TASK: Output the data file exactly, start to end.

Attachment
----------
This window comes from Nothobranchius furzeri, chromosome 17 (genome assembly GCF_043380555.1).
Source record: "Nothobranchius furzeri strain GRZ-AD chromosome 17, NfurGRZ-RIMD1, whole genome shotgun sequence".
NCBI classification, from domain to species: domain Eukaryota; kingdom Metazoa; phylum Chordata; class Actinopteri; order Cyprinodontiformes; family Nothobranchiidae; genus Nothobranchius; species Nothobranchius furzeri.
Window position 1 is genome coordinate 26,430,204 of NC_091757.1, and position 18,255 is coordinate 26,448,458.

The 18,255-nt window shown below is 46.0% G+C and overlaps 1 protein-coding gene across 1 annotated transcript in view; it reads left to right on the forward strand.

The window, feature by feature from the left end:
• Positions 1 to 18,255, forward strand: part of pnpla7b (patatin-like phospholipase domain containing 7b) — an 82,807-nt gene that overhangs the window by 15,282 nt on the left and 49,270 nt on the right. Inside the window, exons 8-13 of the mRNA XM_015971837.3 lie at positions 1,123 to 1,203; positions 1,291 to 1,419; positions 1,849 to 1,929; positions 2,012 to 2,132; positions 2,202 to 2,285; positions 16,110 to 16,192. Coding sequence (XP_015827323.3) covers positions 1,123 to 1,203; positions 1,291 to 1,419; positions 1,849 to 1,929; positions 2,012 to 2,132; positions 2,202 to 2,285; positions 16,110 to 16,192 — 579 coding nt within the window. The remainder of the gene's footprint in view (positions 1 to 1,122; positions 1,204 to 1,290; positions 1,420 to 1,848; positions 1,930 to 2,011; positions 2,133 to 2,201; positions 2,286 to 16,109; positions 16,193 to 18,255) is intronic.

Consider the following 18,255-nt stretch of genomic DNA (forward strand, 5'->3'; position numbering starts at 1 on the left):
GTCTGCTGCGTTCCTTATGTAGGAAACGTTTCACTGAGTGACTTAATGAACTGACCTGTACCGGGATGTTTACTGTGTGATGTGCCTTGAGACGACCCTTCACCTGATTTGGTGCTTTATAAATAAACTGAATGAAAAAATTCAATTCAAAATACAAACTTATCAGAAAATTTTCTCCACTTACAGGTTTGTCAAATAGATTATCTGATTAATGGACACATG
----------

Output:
This window comes from Nothobranchius furzeri, chromosome 17 (genome assembly GCF_043380555.1).
Source record: "Nothobranchius furzeri strain GRZ-AD chromosome 17, NfurGRZ-RIMD1, whole genome shotgun sequence".
NCBI classification, from domain to species: domain Eukaryota; kingdom Metazoa; phylum Chordata; class Actinopteri; order Cyprinodontiformes; family Nothobranchiidae; genus Nothobranchius; species Nothobranchius furzeri.
Window position 1 is genome coordinate 26,430,204 of NC_091757.1, and position 18,255 is coordinate 26,448,458.

The 18,255-nt window shown below is 46.0% G+C and overlaps 1 protein-coding gene across 1 annotated transcript in view; it reads left to right on the forward strand.

The window, feature by feature from the left end:
• Positions 1 to 18,255, forward strand: part of pnpla7b (patatin-like phospholipase domain containing 7b) — an 82,807-nt gene that overhangs the window by 15,282 nt on the left and 49,270 nt on the right. Inside the window, exons 8-13 of the mRNA XM_015971837.3 lie at positions 1,123 to 1,203; positions 1,291 to 1,419; positions 1,849 to 1,929; positions 2,012 to 2,132; positions 2,202 to 2,285; positions 16,110 to 16,192. Coding sequence (XP_015827323.3) covers positions 1,123 to 1,203; positions 1,291 to 1,419; positions 1,849 to 1,929; positions 2,012 to 2,132; positions 2,202 to 2,285; positions 16,110 to 16,192 — 579 coding nt within the window. The remainder of the gene's footprint in view (positions 1 to 1,122; positions 1,204 to 1,290; positions 1,420 to 1,848; positions 1,930 to 2,011; positions 2,133 to 2,201; positions 2,286 to 16,109; positions 16,193 to 18,255) is intronic.

Consider the following 18,255-nt stretch of genomic DNA (forward strand, 5'->3'; position numbering starts at 1 on the left):
GTCTGCTGCGTTCCTTATGTAGGAAACGTTTCACTGAGTGACTTAATGAACTGACCTGTACCGGGATGTTTACTGTGTGATGTGCCTTGAGACGACCCTTCACCTGATTTGGTGCTTTATAAATAAACTGAATGAAAAAATTCAATTCAAAATACAAACTTATCAGAAAATTTTCTCCACTTACAGGTTTGTCAAATAGATTATCTGATTAATGGACACATG